Cheers and jeers as Israel’s parliament meets to install post-Netanyahu government

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Israeli Prime Minister Benjamin Netanyahu’s 12-year hold on power was set to end on Sunday when parliament votes on a new government of improbable allies in a nation bitterly divided over his departure.

The schism was evident at a raucous session of the legislature ahead of the vote.

Netanyahu loyalists, shouting “shame” and “liar”, frequently interrupted the man set to replace him, nationalist Naftali Bennett, as he spelled out the new coalition’s policies.

Netanyahu, the most dominant Israeli politician of his generation, had failed to form a government after a March 23 election, the fourth in two years.

Bennett, a hawkish hi-tech millionaire, is set to head a new administration that includes left-wing, centrist, and Arab legislators, which he cobbled together with opposition leader Yair Lapid. It will likely be fragile, with a razor-thin majority.

Parliament convened at 4 p.m. (1300 GMT) to approve the government in a confidence vote that will follow speeches and a debate that could take about four hours. After its ratification, the new cabinet will be sworn in.

Bennett, a 49-year-old Orthodox Jew, will serve as premier for two years before Lapid, 57, a former TV host, takes over.

“Thank you Benjamin Netanyahu for your lengthy and achievement-filled service on behalf of the State of Israel,” Bennett said, pledging to be prime minister for “all Israelis”.

His government, including for the first time a party that represents Israel’s 21% Arab minority, plans largely to avoid sweeping moves on hot-button international issues such as policy toward the Palestinians and to focus on domestic reforms.

Bennett said his government would promote economic steps toward the Palestinians but any violence by Palestinians would be met by a strong response.

With little to no prospect of progress toward resolving the decades-long conflict with Israel, many Palestinians will be unmoved by the change of administration, predicting that Bennett will pursue the same right-wing agenda as Netanyahu.

This does seem likely regarding Israel’s top security concern, Iran – and possible friction with U.S. President Joe Biden’s administration over the 2015 nuclear pact between Tehran and world powers. Biden predecessor Donald Trump left the deal, but Biden wants to return to it.

“Renewal of the nuclear agreement with Iran is a mistake, an error that would again grant legitimisation to one of the darkest and violent regimes in the world,” Bennett said. “Israel will not allow Iran to equip itself with nuclear weapons.”

Thanking Biden for his “years of commitment to Israel’s security”, and for “standing by Israel” during fighting with Hamas militants in Gaza last month, Bennett said his government would pursue good relations with U.S. Democrats and Republicans.

“The government will make an effort to deepen and enhance our relations with both parties – bipartisan,” Bennett said.

In his address to parliament, a combative Netanyahu said: “If we are destined to go into the opposition, we will do so with our heads held high until we can topple it.”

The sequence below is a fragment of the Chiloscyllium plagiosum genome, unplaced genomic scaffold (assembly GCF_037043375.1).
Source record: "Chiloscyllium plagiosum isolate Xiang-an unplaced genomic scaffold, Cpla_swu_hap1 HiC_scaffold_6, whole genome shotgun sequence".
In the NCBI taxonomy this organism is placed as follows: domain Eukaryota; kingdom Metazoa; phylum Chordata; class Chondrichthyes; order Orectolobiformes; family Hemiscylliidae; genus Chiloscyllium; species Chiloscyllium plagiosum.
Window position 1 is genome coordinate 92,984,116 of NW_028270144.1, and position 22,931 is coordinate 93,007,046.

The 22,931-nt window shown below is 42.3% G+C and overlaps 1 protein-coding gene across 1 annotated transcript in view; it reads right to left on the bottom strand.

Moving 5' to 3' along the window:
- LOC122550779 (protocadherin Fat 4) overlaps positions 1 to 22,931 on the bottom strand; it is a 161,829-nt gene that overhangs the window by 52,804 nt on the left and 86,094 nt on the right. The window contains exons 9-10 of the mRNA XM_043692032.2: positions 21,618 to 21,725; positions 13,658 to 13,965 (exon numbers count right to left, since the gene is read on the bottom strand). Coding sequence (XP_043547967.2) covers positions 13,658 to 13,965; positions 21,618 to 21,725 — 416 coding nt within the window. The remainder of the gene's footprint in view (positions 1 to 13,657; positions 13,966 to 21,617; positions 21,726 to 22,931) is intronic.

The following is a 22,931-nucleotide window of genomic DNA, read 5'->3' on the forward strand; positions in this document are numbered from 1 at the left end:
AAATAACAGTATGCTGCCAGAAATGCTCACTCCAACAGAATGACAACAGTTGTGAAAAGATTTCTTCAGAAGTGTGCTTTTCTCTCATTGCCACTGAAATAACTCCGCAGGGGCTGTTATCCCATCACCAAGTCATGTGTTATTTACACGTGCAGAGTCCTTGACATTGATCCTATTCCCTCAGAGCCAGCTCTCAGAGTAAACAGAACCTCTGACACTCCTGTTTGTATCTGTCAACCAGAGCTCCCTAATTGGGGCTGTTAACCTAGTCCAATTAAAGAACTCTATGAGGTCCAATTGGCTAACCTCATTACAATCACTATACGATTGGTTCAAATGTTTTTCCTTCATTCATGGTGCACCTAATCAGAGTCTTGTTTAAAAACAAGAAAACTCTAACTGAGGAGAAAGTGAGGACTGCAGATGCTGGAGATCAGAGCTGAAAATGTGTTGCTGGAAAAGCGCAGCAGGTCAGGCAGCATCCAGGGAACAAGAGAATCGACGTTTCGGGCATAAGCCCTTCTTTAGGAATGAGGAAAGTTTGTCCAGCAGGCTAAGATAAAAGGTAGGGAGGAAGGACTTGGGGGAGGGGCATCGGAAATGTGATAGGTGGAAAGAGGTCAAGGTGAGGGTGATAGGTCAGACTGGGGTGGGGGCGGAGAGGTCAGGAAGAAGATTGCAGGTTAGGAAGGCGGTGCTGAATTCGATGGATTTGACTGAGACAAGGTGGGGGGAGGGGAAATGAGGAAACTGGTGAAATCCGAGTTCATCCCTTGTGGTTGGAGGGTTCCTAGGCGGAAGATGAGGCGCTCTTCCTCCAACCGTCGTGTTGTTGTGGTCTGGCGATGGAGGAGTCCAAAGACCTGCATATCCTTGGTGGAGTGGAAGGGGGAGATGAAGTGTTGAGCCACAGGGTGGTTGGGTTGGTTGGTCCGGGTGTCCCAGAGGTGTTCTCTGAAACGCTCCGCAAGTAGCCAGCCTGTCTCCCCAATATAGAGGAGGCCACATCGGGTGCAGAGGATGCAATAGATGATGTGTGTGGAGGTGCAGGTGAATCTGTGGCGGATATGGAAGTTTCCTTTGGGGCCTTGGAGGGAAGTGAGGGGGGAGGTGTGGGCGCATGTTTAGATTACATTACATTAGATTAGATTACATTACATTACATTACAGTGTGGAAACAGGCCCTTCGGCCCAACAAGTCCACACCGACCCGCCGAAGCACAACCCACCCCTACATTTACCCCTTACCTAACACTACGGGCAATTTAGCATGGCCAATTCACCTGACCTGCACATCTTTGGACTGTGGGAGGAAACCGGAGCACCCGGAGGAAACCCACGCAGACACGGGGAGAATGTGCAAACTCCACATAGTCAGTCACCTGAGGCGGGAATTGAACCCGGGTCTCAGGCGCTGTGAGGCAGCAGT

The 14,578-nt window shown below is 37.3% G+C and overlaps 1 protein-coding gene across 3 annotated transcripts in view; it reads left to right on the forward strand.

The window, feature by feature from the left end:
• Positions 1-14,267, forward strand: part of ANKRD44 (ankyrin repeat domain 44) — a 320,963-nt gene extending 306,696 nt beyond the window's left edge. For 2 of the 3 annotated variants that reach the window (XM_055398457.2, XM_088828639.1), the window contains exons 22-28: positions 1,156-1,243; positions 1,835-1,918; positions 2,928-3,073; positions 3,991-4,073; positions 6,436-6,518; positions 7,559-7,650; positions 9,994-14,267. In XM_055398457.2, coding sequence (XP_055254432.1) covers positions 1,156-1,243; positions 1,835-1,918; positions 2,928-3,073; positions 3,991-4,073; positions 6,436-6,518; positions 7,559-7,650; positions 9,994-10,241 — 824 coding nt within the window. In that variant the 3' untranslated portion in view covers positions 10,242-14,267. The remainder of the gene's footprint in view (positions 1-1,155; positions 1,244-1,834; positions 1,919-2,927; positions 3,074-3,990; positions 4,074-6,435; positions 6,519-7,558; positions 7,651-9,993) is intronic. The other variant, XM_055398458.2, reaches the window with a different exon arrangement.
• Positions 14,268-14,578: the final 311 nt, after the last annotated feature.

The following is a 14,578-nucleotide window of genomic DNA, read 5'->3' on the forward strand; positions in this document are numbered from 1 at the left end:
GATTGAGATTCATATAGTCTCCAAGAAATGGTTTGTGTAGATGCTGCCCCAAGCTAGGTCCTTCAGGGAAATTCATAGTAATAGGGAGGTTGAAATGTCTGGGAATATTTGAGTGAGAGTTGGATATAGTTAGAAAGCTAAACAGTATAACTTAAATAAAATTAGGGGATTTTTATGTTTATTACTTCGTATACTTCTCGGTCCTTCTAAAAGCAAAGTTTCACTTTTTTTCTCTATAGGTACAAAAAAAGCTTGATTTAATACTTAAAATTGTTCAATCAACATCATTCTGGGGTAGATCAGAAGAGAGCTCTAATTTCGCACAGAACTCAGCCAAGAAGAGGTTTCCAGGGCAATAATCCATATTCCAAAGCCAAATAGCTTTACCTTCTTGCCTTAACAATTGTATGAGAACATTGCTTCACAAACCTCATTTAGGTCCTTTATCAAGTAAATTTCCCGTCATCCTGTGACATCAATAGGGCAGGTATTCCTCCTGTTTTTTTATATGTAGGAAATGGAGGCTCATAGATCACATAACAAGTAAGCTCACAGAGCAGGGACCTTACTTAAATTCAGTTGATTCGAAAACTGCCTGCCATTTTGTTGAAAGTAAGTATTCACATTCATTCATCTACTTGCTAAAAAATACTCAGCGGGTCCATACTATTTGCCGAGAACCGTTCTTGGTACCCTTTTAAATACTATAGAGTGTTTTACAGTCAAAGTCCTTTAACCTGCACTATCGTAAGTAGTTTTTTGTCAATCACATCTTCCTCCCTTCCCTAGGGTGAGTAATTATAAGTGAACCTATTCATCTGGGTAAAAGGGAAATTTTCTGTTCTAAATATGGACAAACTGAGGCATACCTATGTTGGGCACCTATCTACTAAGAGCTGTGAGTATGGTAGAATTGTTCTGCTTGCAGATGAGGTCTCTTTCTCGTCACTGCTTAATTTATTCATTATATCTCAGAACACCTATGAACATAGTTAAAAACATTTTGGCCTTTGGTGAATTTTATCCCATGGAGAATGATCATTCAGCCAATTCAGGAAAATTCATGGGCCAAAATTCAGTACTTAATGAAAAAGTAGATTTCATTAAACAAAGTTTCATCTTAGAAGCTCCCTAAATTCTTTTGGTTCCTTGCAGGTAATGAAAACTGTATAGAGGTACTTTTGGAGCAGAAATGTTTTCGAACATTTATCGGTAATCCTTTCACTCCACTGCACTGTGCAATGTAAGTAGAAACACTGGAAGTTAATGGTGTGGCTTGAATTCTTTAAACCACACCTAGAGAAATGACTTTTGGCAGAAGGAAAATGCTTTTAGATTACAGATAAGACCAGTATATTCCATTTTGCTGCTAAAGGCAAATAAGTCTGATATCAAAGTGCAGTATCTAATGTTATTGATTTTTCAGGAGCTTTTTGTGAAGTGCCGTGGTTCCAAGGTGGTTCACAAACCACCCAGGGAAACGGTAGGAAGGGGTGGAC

Bennett doesn’t have the international standing, credibility or capability to “truly object” to the nuclear deal with Iran, Netanyahu said.

BYE BYE BIBI?

On the international stage, with his polished English and booming baritone voice, the telegenic Netanyahu has become the face of Israel. Serving in his first term as prime minister in the 1990s and winning four more terms in succession since 2009, he has been a polarising figure, both abroad and at home.

Often referred to by his nickname Bibi, Netanyahu is loved by his supporters and loathed by critics. His ongoing corruption trial – on charges he denies – has only deepened the rift.

His opponents have long reviled what they see as Netanyahu’s divisive rhetoric, underhand political tactics and subjection of state interests to his own political survival. Some have dubbed him “Crime Minister” and have accused him of mishandling the coronavirus crisis and its economic fallout.

Bennett has drawn anger from within the right-wing camp for breaking a campaign pledge by joining forces with Lapid – and an allegation from Netanyahu that he defrauded the electorate. Bennett has said another election – a likely outcome if no government were formed – would have been a disaster for Israel.

Both Bennett and Lapid, who also addressed parliament, have said they want to bridge political divides and unite Israelis under a government that will work hard for all its citizens.

They drew some cheers and applause during the session amid non-stop heckling from their opponents.

Their cabinet faces huge foreign, security and financial challenges: Iran, a fragile ceasefire with Palestinian militants in Gaza, a war crimes probe by the International Criminal Court, and economic recovery following the coronavirus pandemic.

Bennett listed as priorities reforms in education, health, cutting red tape to grow businesses, and lower housing costs. Coalition leaders have said it would pass a two-year budget to help stabilize the country’s finances and maintain a “status quo” on issues of religion and state.

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